Coming into the season, Jack Cichy was scheduled to be just another rotation player, backing up last year’s returning starters at inside linebacker, sophomore Chris Orr and redshirt sophomore T.J. Edwards.
Seven games into the season, the redshirt junior leads the Badgers in tackles, gaining national recognition as a Midseason All-American by Sports Illustrated magazine before tragically tearing a pectoral muscle against the Iowa Hawkeyes, ending his season.
But how did the backup become so celebrated in such a short amount of time? Is it his work ethic? Is he just that good of an athlete? Is he a film junkie or a gym rat?
Well, when it comes to Cichy, none of those answers would really be wrong. But sometimes the simple answer is the best answer.
“He’s just kind of a guy that makes plays,” Edwards said.
Junior Garret Dooley, another fellow linebacker and backup-turned-starter, thinks it just comes down to being unselfish.
“I think we just have a lot of players who are willing to put it out there for their team and they’re not all in it for themselves,” Dooley said. “Jack and T.J. [Watt] have done a great job making plays when the plays come to them, and that’s why they are nationally recognized. The fact that they are so selfless allows them to play to the best of their abilities.”
As a result of that unselfish play, the Badgers continue to boast one of the best defenses in the nation. It has also helped Wisconsin, and Cichy, have a far more successful season than many expected.
Cichy was born in the small town of Somerset, Wis. It is a typical Midwest settlement on the Apple River, complete with blue-collar factories and plenty of local taverns for the workers to visit after a hard day’s work. It’s a recipe that creates many strong-willed Wisconsin hopefuls, and is part of what makes the walk-on tradition so strong within the state.
Like so many other walk-ons in Wisconsin history, Cichy has proven that sometimes all a player needs is a chance. Opportunities don’t always present themselves in the brutal world of college football, so when you have the stage, you need to shine.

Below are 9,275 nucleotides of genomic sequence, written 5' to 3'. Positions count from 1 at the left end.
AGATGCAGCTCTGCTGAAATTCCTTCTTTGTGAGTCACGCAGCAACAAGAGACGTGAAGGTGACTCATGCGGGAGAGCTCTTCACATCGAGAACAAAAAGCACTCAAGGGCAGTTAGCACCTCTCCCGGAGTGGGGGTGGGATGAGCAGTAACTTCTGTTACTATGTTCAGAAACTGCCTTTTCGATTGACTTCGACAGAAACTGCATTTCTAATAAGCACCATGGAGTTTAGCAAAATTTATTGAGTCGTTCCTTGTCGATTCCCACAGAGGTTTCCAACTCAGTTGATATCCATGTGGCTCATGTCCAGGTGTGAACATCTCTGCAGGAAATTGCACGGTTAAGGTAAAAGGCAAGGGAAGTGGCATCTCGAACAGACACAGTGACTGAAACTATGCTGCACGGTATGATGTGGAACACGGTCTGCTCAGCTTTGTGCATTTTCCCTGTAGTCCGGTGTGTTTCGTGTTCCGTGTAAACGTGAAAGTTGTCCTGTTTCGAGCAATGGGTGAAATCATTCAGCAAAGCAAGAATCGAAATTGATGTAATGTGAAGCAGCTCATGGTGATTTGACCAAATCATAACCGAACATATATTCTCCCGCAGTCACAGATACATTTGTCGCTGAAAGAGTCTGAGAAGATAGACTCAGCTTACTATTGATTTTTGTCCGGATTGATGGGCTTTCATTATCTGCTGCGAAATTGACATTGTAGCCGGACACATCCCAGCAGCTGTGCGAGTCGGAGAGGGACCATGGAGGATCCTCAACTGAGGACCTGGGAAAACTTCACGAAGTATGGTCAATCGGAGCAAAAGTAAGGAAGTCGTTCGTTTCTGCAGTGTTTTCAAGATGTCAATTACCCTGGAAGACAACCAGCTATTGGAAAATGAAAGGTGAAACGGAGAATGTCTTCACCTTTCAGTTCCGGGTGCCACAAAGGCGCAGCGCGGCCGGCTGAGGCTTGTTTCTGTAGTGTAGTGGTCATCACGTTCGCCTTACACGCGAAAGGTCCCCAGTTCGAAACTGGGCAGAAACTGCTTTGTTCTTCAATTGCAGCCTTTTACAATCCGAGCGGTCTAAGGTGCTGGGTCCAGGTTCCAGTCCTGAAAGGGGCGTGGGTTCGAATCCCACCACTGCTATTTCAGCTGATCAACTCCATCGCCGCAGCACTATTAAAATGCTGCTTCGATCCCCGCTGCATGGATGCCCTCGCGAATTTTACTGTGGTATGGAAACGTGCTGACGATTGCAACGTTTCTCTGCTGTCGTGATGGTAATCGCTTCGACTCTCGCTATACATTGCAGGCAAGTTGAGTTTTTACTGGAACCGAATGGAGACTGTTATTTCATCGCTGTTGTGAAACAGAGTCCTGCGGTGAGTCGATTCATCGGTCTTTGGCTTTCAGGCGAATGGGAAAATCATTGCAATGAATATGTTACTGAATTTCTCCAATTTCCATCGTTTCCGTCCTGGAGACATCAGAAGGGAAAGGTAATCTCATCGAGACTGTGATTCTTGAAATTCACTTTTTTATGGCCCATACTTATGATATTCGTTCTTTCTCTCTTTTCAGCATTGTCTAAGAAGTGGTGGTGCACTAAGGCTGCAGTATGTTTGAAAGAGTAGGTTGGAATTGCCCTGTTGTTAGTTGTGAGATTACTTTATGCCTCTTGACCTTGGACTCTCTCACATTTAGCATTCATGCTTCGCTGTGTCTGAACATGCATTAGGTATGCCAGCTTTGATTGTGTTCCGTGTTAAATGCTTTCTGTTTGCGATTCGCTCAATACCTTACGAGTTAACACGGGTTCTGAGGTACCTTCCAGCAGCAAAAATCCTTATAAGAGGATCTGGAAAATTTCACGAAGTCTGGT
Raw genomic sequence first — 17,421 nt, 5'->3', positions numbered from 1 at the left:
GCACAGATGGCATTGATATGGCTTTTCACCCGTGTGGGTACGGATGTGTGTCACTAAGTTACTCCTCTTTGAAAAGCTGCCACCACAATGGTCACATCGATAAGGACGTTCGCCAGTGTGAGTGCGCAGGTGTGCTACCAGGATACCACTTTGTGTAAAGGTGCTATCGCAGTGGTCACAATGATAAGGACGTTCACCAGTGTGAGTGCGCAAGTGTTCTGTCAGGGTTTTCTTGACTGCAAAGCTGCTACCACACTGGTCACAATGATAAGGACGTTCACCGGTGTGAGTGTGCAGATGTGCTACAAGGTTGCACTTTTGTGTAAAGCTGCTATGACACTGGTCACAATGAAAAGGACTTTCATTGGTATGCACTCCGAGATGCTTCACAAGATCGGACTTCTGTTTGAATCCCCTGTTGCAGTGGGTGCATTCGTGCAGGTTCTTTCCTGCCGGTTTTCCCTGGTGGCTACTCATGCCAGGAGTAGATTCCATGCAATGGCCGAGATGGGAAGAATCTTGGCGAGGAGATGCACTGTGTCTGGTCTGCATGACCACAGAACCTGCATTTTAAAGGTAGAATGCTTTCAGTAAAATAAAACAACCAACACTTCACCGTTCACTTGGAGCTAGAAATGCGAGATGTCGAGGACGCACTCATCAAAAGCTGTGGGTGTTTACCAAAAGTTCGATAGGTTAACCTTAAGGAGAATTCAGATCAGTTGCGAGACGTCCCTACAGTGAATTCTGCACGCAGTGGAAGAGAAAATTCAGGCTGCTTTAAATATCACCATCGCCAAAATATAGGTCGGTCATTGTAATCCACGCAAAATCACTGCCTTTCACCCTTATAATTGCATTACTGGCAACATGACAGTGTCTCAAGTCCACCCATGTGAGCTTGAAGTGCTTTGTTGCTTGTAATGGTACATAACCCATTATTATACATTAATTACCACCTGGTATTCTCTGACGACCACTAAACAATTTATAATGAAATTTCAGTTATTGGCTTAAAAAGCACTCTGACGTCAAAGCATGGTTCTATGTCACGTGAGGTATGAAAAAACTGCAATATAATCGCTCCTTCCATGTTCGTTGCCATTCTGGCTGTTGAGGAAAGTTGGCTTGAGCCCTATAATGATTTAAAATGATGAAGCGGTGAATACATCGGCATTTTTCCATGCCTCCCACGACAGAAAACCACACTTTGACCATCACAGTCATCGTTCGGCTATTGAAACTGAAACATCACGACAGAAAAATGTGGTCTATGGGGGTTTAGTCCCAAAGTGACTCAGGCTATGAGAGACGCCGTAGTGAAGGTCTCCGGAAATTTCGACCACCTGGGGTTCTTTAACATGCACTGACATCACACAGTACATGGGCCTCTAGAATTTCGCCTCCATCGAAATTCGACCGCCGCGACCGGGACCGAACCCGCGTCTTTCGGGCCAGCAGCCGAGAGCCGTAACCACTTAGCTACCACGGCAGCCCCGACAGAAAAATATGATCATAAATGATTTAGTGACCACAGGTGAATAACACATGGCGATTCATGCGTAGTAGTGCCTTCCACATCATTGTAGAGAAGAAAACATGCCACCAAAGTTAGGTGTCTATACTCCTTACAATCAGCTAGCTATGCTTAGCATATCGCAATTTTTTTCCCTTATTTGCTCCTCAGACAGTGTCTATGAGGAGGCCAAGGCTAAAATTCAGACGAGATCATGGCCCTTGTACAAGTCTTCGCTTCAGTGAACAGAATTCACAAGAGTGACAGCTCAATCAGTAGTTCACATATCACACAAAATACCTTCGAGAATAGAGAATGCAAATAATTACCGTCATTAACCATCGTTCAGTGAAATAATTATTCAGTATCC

Accordingly, Dooley understands the pressures Cichy feels to perform in the moment.
“The most challenging part is just keeping your head,” Dooley said. “When you go into a game and you’re part of the backup rotation, you know you’re not going to be taking that first snap on defense. It would usually be a couple series before you even get in.”
And with linebackers like junior T.J. Watt, senior Vince Biegel and Edwards, standing out isn’t always easy. But somehow the homegrown substitute was still able to make his presence felt, and his fellow star ‘backers consequently took notice.
“Jack’s been doing a great job. I remember a few times I was like ‘Jeez, Jack is really flying around tonight.’ So it’s awesome to really see him embrace his role and just continue to fly around the ball,” Watt said. “He seems to be around the ball on every play. He’s a great player.”
Edwards, who spends perhaps the most time with Cichy as the other inside linebacker, had nothing but positive things to say about how Cichy approached the starting role this season before his injury.
“He’s stepping up and being a leader for our team, and I think that’s something we need him to do,” Edwards said. “We’re always together watching film making sure we just have little details down, and he does a great job with talking to me about what he’s seeing and vice versa.”
Cichy leads the Badgers with 60 total tackles, including 15 against Ohio State alone, far clear of the next best mark of 44 (Watt). Perhaps even more impressive is the frequency he takes it upon himself to stop the offense on his own.
With his 45 solo stops, he has nearly doubled the second-best of 24 (Watt). Watt himself is a second-team Midseason All-American selection by Sports Illustrated, so Cichy, being that far clear of him statistically, is extremely impressive and makes his season-ending injury all the more disappointing.
Even with all the statistics and recognition, the experience gained is something that will carry on past the confines of this season more than anything. With Biegel, the only member of the group on his last leg of eligibility, the Badgers could possibly return linebackers Cichy, Watt, Edwards, Orr, Dooley, freshman Zack Baun, sophomore Ryan Connelly and Alabama transfer Christian Bell, easily making them one of the most talented and deepest groups in the entire nation.
According to the upperclassmen, that experience within the unit is worth more than just game time and a chance to make their mark. It’s a chance to move the team forward.
“The younger kids like Zack Baun and some of the other freshmen that will be sophomores next year, they have to have someone to look up to and someone to teach them leadership,” Dooley said. “So it’s good to have experience under your belt so you know what it’s like to play in those big-time games, so they can take it to heart.”
Next season it looks like the Badgers’ main issue at the linebacker position will be figuring out how to get everyone on the field. With enough talent to field two entire units, opposing offenses are probably already having nightmares of this formidable squad—with most of their troubles coming from the emerging Cichy.